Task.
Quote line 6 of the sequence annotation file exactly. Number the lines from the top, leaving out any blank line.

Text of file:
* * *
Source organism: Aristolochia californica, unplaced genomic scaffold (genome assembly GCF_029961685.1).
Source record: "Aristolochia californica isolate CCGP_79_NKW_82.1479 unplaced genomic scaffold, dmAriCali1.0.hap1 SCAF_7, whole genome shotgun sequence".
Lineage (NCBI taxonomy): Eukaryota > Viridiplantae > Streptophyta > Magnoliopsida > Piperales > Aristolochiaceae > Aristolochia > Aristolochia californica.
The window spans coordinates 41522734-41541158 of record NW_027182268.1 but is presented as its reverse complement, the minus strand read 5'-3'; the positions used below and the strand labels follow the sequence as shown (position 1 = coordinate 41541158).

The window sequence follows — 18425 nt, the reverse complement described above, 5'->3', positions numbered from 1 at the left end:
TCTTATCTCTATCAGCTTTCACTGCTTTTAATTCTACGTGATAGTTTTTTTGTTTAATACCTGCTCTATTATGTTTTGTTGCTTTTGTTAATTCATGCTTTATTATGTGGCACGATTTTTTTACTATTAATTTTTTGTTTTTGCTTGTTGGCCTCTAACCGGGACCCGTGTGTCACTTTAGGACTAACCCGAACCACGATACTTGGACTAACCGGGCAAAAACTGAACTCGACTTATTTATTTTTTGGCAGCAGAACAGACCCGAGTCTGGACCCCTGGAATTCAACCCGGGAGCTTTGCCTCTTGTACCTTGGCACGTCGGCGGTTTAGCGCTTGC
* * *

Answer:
TCTTATCTCTATCAGCTTTCACTGCTTTTAATTCTACGTGATAGTTTTTTTGTTTAATACCTGCTCTATTATGTTTTGTTGCTTTTGTTAATTCATGCTTTATTATGTGGCACGATTTTTTTACTATTAATTTTTTGTTTTTGCTTGTTGGCCTCTAACCGGGACCCGTGTGTCACTTTAGGACTAACCCGAACCACGATACTTGGACTAACCGGGCAAAAACTGAACTCGACTTATTTATTTTTTGGCAGCAGAACAGACCCGAGTCTGGACCCCTGGAATTCAACCCGGGAGCTTTGCCTCTTGTACCTTGGCACGTCGGCGGTTTAGCGCTTGC